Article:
The sculpture, A Thousand Acres, by artist V. Skip Willits was another piece you really have to walk around to fully appreciate, although you generally have to do that with any sculpture. The book of the same title by Jane Smiley is based on Shakespeare’s King Lear—which I have also never read—but which I got an earful about in my undergraduate days from a fellow student who thought he knew everything there was to know about King Lear. He was garrulous in the extreme and bested me in debating class mainly because he never let me open my mouth.

The sculpture by artist Victoria Ann Reed, called Convergence, was very intriguing and looked more like a human figure who had been through a wormhole than a memory.

The Tipping Point, by artist Sarah Deppe, was a convincing image of persons with holes in their heads (several holes in fact). Bureaucrats come to mind.

We nearly dismissed the sculpture called After Trillium by artist Anthony Castronovo as a broken lamppost with dysfunctional solar panels, only partly because snow and ice covered the panel describing it. On the other hand, the top part does resemble a flower called a Trillium, not to be confused with Trillian, a character in the book by Douglas Adams, The Ultimate Hitchhiker’s Guide to the Galaxy. I’m glad I could clear that up for you.

The Prairie Breeze Bench by artist Bounnak Thammavong is a sculpture you could actually sit on and watch the Bald Eagles. However, it’s made of steel and the seat was covered by snow. After you wipe away the Bald Eagle droppings, you can read the poem by James Hearst, “Landscape Iowa.” You can also hear it set to music and performed by Scott Cawelti, a former University of Northern Iowa educator who taught film, writing, and literature courses. He also edited The Complete Poetry of James Hearst (University of Iowa Press, 2001).

The Alidade sculpture by Dan Perry was the one Sena and I both really liked. I know Perry says the alidade was used by astronomers but I remember it as being a part of an instrument used by land surveyors, also for measuring distance and angles in topographical surveys. I used to work for consulting engineers as a surveyor’s assistance and draftsman many years ago. Perry links it to the poem entitled “1,2,3” from James Galvin’s book of poems, X: Poems. I confess I don’t see the connection yet. The poem for the most part reminds me of spelunking although Galvin describes a hole that he and a friend rappel into as being a planet. Much of the rest seems to be about something very painful. I’m sorry I can’t do better, but that’s why he’s a poet and I’m not.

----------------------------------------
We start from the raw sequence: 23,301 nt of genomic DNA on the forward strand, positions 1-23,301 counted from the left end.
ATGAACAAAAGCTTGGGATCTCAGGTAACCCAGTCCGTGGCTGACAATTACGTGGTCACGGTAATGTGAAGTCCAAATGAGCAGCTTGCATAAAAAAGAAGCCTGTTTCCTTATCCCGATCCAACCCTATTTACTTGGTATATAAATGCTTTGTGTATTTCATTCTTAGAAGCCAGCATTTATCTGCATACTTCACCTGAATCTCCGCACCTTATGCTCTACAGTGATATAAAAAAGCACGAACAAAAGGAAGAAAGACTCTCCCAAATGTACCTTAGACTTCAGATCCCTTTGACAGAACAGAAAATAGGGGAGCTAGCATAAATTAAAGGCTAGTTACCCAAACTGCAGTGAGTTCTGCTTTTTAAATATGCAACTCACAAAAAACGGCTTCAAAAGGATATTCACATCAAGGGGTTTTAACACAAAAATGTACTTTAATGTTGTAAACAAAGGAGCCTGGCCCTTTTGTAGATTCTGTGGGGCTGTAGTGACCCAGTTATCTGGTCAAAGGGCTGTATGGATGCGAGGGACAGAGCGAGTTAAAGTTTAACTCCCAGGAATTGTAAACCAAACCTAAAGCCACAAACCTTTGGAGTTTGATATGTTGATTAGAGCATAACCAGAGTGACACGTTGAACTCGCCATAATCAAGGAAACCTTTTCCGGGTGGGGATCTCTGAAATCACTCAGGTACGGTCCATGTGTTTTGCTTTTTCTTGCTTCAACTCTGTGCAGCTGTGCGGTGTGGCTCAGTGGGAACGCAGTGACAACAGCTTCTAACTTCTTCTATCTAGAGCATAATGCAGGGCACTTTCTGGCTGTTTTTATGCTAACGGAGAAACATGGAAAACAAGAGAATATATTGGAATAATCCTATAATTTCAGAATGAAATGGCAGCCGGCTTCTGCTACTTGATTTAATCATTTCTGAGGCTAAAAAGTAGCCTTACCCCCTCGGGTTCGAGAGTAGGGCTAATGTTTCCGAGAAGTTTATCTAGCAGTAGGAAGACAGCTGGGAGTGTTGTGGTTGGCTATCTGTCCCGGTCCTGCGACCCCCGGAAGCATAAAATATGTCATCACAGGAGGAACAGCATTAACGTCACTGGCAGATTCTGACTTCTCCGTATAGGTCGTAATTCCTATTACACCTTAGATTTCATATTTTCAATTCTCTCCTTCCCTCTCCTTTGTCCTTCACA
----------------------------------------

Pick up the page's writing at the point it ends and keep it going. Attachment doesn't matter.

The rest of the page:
Next, we encountered Bounnak Thammavong’s second sculpture, a very recognizable fish, a “lowly river carp,” entitled From the River. It’s linked to the poem “Where Water Comes Together with Other Water” by Raymond Carver. When I was a boy, I used to fish for bullhead in my hometown river. I sometimes caught carp and thought that was the poorer catch. It didn’t matter. I always threw both back into the river. My mom would not clean fish and neither would I.

Finally, by a pretty circuitous route, we saw the last sculpture, Gilead, by artist Kristin Garnant. The snow plow had piled up a lot of snow around it. I probably won’t read Gilead, the epistolary novel by Marilynne Robinson.

In fact, I probably won’t read a lot of the literature connected with the sculptures we saw. I did read Margaret Walker’s poem “For My people.” Sorry, Jubilee is way too much for me. She was the first African-American woman to be accepted into the Iowa Writers’ Workshop, of course depending on which story you believe about when the program formally began (Invisible Hawkeyes: African Americans at the University of Iowa during the Long Civil Rights Era, in Chapter Four: Obscured Traditions: Blacks at the Iowa Writers’ Workshop, 1940-1965, by Michael D. Hill, University of Iowa Press, 2016).

In some ways, I identify way with her, one of the reasons being obvious and skin-deep. The other is that she taught school at Jackson State, a historically black college in Jackson, Mississippi.

I wonder if the IRL Sculpture Walk could include another one for her, just to make it an even dozen?

I spent my Freshman and Sophomore college years at a historically black college. It was then called Huston-Tillotson College (now Huston-Tillotson University) in Austin, Texas. That was back in the mid-1970s. I had grown up in largely white neighborhoods and gone to predominantly white schools prior to going to H-TC. It was a culture shock and that’s probably about all I’ll say about it for now, since this post is way too long.

I can say one other thing about H-TC. I submitted a poem for the college’s annual poetry contest. Winners would have their work published in the school’s small anthology called Habari Gani (Swahili for What’s Going On?). Mine didn’t make it but years later I scoured the web looking for a way to get a copy of Habari Gani, finally succeeding only a few years ago after tracking a copy of the Spring 1975 volume down at the H-TU library. I like the short introductory poem: